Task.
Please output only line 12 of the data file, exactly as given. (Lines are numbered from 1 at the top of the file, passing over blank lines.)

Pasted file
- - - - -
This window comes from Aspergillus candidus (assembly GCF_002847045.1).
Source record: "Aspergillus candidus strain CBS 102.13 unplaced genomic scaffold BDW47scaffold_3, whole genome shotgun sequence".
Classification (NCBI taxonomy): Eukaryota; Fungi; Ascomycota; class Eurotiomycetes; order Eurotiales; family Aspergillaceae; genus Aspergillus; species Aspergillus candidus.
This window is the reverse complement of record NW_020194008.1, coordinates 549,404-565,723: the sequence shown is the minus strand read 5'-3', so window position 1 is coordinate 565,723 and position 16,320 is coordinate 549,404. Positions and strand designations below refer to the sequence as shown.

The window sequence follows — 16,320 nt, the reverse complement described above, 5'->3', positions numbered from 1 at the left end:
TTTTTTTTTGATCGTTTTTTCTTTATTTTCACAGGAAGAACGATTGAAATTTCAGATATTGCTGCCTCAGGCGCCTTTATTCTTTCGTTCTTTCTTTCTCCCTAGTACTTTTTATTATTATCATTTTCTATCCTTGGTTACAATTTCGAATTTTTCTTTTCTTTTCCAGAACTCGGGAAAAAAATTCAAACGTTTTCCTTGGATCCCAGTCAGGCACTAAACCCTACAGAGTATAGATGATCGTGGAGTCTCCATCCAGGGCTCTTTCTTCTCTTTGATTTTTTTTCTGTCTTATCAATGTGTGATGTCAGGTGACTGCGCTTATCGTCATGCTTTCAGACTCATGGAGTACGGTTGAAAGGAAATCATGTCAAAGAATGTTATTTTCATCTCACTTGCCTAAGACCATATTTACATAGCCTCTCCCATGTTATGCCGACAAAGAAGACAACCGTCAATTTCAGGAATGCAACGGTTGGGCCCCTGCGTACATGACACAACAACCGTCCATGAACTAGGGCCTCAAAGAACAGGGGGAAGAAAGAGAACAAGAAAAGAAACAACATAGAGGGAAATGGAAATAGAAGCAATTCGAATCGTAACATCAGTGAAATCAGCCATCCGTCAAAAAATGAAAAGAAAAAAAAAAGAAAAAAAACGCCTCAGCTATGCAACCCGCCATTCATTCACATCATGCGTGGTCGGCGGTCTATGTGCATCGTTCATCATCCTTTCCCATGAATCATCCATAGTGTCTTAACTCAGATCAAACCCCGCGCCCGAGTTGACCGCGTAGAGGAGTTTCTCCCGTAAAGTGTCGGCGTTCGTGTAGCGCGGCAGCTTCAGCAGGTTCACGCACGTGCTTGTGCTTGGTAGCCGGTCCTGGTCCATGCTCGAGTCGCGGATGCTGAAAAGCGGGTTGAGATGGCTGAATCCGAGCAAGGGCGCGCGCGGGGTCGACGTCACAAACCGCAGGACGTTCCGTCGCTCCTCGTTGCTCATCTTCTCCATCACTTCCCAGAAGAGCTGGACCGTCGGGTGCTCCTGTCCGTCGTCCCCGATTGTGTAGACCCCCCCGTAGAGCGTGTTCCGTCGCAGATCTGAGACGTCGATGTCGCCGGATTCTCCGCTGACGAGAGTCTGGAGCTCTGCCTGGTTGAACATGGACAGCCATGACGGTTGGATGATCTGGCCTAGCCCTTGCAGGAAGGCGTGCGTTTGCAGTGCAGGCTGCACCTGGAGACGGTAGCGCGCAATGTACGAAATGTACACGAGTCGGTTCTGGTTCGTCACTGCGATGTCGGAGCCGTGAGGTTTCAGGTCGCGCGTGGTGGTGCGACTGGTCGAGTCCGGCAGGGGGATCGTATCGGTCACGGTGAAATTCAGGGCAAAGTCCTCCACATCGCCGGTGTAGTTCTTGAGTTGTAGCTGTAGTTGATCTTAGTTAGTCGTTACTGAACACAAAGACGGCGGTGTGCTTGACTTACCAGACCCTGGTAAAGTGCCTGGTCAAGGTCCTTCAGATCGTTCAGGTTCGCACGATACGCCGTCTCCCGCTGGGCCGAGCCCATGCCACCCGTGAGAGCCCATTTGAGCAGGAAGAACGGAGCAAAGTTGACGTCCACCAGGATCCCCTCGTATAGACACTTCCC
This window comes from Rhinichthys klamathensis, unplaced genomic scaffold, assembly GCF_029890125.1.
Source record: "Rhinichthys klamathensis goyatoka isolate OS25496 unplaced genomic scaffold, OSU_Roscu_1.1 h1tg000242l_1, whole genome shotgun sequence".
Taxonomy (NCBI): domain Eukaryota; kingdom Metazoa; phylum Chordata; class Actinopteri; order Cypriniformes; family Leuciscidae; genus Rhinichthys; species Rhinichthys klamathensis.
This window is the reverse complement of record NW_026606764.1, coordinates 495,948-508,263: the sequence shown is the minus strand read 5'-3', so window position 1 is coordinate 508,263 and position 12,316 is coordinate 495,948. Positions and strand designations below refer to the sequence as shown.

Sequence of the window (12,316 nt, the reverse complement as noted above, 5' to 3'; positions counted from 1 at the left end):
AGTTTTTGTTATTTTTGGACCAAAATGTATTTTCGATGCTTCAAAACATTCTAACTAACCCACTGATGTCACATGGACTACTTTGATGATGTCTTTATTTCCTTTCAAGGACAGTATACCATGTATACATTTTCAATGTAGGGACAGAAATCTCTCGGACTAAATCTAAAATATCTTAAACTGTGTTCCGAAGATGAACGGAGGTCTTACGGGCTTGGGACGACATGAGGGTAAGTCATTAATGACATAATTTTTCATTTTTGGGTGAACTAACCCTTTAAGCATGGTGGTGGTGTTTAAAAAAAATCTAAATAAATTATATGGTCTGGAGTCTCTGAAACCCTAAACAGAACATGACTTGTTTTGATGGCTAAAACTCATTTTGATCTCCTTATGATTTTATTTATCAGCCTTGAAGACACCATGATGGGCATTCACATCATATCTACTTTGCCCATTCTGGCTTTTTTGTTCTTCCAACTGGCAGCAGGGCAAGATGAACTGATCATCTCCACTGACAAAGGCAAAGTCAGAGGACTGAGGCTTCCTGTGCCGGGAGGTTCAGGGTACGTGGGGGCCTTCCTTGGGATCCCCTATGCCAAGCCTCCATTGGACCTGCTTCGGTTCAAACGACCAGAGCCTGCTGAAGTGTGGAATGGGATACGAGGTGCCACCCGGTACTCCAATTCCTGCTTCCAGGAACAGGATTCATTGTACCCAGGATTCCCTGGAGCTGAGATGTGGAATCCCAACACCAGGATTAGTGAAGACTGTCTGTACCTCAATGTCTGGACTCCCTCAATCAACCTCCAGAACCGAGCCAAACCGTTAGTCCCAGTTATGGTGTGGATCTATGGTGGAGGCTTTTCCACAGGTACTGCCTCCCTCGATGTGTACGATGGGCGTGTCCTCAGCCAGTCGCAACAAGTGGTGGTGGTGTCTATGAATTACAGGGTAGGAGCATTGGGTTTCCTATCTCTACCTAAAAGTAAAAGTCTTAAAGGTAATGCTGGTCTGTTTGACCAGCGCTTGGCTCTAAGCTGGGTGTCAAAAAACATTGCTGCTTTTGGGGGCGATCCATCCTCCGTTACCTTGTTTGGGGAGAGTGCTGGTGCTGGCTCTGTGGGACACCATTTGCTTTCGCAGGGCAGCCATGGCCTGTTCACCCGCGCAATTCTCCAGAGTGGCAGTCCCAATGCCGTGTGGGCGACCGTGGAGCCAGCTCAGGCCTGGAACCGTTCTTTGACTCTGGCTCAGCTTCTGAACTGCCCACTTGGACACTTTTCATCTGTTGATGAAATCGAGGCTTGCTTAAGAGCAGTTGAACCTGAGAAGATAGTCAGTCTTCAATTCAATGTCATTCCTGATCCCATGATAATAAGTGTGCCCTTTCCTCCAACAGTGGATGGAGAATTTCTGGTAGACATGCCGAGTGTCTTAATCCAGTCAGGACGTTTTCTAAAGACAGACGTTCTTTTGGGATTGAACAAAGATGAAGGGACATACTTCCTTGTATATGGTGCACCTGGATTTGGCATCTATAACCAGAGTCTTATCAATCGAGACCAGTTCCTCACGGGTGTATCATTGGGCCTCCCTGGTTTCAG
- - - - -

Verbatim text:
AGTTTTTGTTATTTTTGGACCAAAATGTATTTTCGATGCTTCAAAACATTCTAACTAACCCACTGATGTCACATGGACTACTTTGATGATGTCTTTATTTCCTTTCAAGGACAGTATACCATGTATACATTTTCAATGTAGGGACAGAAATCTCTCGGACTAAATCTAAAATATCTTAAACTGTGTTCCGAAGATGAACGGAGGTCTTACGGGCTTGGGACGACATGAGGGTAAGTCATTAATGACATAATTTTTCATTTTTGGGTGAACTAACCCTTTAAGCATGGTGGTGGTGTTTAAAAAAAATCTAAATAAATTATATGGTCTGGAGTCTCTGAAACCCTAAACAGAACATGACTTGTTTTGATGGCTAAAACTCATTTTGATCTCCTTATGATTTTATTTATCAGCCTTGAAGACACCATGATGGGCATTCACATCATATCTACTTTGCCCATTCTGGCTTTTTTGTTCTTCCAACTGGCAGCAGGGCAAGATGAACTGATCATCTCCACTGACAAAGGCAAAGTCAGAGGACTGAGGCTTCCTGTGCCGGGAGGTTCAGGGTACGTGGGGGCCTTCCTTGGGATCCCCTATGCCAAGCCTCCATTGGACCTGCTTCGGTTCAAACGACCAGAGCCTGCTGAAGTGTGGAATGGGATACGAGGTGCCACCCGGTACTCCAATTCCTGCTTCCAGGAACAGGATTCATTGTACCCAGGATTCCCTGGAGCTGAGATGTGGAATCCCAACACCAGGATTAGTGAAGACTGTCTGTACCTCAATGTCTGGACTCCCTCAATCAACCTCCAGAACCGAGCCAAACCGTTAGTCCCAGTTATGGTGTGGATCTATGGTGGAGGCTTTTCCACAGGTACTGCCTCCCTCGATGTGTACGATGGGCGTGTCCTCAGCCAGTCGCAACAAGTGGTGGTGGTGTCTATGAATTACAGGGTAGGAGCATTGGGTTTCCTATCTCTACCTAAAAGTAAAAGTCTTAAAGGTAATGCTGGTCTGTTTGACCAGCGCTTGGCTCTAAGCTGGGTGTCAAAAAACATTGCTGCTTTTGGGGGCGATCCATCCTCCGTTACCTTGTTTGGGGAGAGTGCTGGTGCTGGCTCTGTGGGACACCATTTGCTTTCGCAGGGCAGCCATGGCCTGTTCACCCGCGCAATTCTCCAGAGTGGCAGTCCCAATGCCGTGTGGGCGACCGTGGAGCCAGCTCAGGCCTGGAACCGTTCTTTGACTCTGGCTCAGCTTCTGAACTGCCCACTTGGACACTTTTCATCTGTTGATGAAATCGAGGCTTGCTTAAGAGCAGTTGAACCTGAGAAGATAGTCAGTCTTCAATTCAATGTCATTCCTGATCCCATGATAATAAGTGTGCCCTTTCCTCCAACAGTGGATGGAGAATTTCTGGTAGACATGCCGAGTGTCTTAATCCAGTCAGGACGTTTTCTAAAGACAGACGTTCTTTTGGGATTGAACAAAGATGAAGGGACATACTTCCTTGTATATGGTGCACCTGGATTTGGCATCTATAACCAGAGTCTTATCAATCGAGACCAGTTCCTCACGGGTGTATCATTGGGCCTCCCTGGTTTCAG